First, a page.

Politics

/

ArcaMax

This week's presidential debate has the makings of history

Laura Washington, Chicago Tribune on

Published in Political News

The first debate of the 2024 presidential race is an equal opportunity for disaster for both candidates.

Thursday’s faceoff between former President Donald Trump and President Joe Biden could be a seismic moment. A wobble or two by Trump or Biden is likely. Wobbling is one thing. In this case, the ground may move under their feet.

This political junkie knows this event, to be aired on CNN, has the makings of history. History has been a friend to the presidential debates of the past. Richard Nixon was sweaty in 1960; in 1976, Gerald Ford claimed that Communist-led Poland was not under Soviet domination; and Trump loomed and hovered over Hillary Clinton on the stage in 2016. Those moments were American political theater, par excellence.

Given the checkered recent history of debates, the heads at CNN have toiled mightily to keep this one civil and substantive. The network is planning for tough moderators and no studio audience, and if a contestant blows through time limits, his microphone will be turned off.

Still, there remains a good chance that one of the candidates could implode, maybe even both.

There’s a lot on the line. Last Friday, the latest average of national presidential polls tracked by FiveThirtyEight placed Biden and Trump neck and neck.

Trump versus Biden is a rematch ensconced in a grudge. Trump has never acknowledged that he lost the popular and electoral votes to Biden. He will not admit that he was justly convicted on 34 felony counts in a court of law. Why? When that question comes his way, how can Trump wrap that reality around a cogent reply?

Some say they expect Trump to punk out. “If I was a gambler — and I am a gambler — I’d take even money that Trump doesn’t show up,” Jim Carville declared last week on MSNBC.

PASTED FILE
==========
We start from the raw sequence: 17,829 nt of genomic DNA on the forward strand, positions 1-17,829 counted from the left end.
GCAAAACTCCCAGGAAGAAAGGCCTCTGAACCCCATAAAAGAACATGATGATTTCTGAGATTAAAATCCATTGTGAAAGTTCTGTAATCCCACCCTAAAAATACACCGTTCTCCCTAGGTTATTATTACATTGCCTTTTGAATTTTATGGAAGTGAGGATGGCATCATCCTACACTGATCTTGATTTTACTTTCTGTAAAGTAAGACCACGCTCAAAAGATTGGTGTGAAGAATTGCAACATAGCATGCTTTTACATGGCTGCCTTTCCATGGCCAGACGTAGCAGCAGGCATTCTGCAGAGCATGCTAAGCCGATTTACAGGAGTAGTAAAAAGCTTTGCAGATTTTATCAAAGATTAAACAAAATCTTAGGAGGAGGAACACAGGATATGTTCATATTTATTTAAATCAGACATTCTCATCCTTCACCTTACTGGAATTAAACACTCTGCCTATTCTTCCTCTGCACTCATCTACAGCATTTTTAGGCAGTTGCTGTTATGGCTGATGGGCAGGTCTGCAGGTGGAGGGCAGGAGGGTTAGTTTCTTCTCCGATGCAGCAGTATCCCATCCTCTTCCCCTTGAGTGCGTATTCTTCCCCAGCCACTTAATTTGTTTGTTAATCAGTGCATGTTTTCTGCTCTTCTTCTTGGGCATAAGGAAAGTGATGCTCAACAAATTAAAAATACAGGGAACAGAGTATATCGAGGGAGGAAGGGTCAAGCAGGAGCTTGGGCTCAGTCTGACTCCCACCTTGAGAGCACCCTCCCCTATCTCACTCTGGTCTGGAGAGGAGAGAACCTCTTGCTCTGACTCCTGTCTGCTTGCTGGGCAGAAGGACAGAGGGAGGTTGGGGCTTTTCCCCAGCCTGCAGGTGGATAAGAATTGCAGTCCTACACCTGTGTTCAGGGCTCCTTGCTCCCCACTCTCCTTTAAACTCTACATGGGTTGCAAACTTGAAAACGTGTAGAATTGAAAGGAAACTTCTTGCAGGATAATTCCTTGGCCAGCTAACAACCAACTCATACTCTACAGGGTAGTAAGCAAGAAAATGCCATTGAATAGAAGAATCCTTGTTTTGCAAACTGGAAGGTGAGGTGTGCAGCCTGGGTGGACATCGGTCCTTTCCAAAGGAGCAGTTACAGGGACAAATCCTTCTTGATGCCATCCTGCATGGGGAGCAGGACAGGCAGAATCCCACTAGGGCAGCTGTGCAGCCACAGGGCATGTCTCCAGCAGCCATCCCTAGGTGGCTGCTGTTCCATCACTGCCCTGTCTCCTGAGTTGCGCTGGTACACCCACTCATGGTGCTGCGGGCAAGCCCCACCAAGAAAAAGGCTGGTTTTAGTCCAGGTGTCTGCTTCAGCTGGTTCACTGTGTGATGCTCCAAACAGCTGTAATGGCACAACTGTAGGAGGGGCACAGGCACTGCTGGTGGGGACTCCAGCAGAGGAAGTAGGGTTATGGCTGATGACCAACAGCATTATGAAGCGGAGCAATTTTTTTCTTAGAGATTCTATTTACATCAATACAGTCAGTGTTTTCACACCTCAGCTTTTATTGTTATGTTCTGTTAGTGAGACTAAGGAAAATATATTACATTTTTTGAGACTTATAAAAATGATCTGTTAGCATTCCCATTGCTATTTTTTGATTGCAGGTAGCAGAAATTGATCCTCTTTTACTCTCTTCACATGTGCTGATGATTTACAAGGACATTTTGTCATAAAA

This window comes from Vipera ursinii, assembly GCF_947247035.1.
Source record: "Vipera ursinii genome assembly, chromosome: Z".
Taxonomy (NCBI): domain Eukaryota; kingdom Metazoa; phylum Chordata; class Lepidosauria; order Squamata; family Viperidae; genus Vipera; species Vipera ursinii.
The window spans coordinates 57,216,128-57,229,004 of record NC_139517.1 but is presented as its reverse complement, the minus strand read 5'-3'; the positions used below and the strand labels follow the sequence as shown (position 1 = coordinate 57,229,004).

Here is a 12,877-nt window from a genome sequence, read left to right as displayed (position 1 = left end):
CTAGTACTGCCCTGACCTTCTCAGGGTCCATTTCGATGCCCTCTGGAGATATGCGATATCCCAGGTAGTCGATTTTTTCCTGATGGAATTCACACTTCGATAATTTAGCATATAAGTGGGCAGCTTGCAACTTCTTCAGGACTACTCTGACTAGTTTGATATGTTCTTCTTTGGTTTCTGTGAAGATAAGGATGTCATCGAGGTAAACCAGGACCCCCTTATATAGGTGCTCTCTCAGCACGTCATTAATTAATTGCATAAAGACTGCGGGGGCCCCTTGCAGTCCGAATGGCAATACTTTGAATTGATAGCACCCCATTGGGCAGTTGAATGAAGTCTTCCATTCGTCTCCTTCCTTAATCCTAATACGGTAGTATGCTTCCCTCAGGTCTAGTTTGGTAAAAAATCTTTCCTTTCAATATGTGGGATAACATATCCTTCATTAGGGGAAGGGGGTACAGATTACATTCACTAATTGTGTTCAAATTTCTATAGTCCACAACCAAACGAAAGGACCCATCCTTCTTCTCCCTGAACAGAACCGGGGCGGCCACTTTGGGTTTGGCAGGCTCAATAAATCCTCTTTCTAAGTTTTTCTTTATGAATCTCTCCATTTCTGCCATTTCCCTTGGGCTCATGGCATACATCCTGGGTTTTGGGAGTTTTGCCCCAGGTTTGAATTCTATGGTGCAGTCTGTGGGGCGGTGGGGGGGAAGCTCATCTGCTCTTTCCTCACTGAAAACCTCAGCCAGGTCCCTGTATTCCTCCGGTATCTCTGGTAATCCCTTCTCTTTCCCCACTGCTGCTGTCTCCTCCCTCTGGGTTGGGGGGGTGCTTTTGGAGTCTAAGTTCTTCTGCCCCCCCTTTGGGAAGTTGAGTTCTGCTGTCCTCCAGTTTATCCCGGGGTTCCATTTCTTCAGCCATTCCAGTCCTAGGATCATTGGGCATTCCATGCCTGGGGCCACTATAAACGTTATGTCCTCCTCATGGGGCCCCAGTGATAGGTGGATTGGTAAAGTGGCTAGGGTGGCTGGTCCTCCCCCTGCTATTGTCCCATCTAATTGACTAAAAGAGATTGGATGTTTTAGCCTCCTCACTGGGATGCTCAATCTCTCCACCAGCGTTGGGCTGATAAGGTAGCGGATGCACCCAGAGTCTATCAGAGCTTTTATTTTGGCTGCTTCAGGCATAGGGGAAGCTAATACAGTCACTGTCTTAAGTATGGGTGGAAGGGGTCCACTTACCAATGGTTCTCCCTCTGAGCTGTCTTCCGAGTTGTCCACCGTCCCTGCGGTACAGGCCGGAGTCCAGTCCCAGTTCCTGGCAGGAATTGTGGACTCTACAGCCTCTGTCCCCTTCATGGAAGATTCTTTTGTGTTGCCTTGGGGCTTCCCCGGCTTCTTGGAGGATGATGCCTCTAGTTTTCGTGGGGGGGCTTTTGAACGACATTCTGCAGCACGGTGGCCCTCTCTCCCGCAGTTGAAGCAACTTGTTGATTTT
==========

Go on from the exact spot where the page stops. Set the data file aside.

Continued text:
“I wouldn’t be shocked, but I certainly would not be surprised,” added the former presidential adviser and Democratic strategist. “If you gave me even money, I’d say he’s a no-show. He’ll just get up that morning and say, ‘I’m just not going to do it.'”

If so, it would be reminiscent of Trump’s recent trial, in which Trump claimed he was eager to testify in his own defense against charges that he falsified business records to cover up a sex scandal that could have deep-sixed his 2016 presidential campaign. But when Trump had the chance to take the stand, he demurred. It’s reminiscent of 2004, when Democratic presidential nominee John Kerry said he voted for $87 billion in funding for the military operations in Iraq and Afghanistan — before he voted against it.

Trump must also grapple with his lack of policy chops. That’s never been a problem for his avid supporters, but that deficiency could take on an outsize importance when many voters will be looking for substance. Details have never been Trump’s strong suit, but he will need to command them on the debate stage.

The facts can make even a strong man appear supercilious. Trump enjoys a robust demeanor, which works well on the stump, but in this case, quick thinking is advantage one.

 

For Biden, this debate is critical. If Trump rattles Biden, he may falter. Watch for stammering, verbal slips or brain freezes, a la Mitch McConnell. If Biden does not show up strong, he may not make it past the Democratic convention.

At 81, Joltin’ Joe Biden ain’t jolting anymore. Trump has eagerly pointed that out, countless times.

Biden is not going to win any awards for fancy footwork at the lectern. But he will need to be steady-as-he-goes Joe. Be feisty, be aggressive and duck Trump’s haymakers.

Earlier this year, Democrats were out of their minds with worry ahead of the State of the Union address in February. Biden delivered a strong, confident and powerful speech, and now his allies are pointing to that as a model for the debate performance. If the president can duplicate that performance, he has a good chance to end the debate on his feet. At the debate, however, there will be no teleprompter, no script and no applause from the partisans in the audience.

Trump will go to great lengths to rattle his opponent. Trump will be Smokin’ Joe Frazier coming after Muhammad Ali.

Can you imagine Biden floating like a butterfly and stinging like a bee?

Then again, the whole affair might be a dud. That would be a good thing for both. No gain, no pain.

____

Laura Washington is a political commentator and longtime Chicago journalist.

___


©2024 Chicago Tribune. Visit at chicagotribune.com. Distributed by Tribune Content Agency, LLC.

 

Comments

blog comments powered by Disqus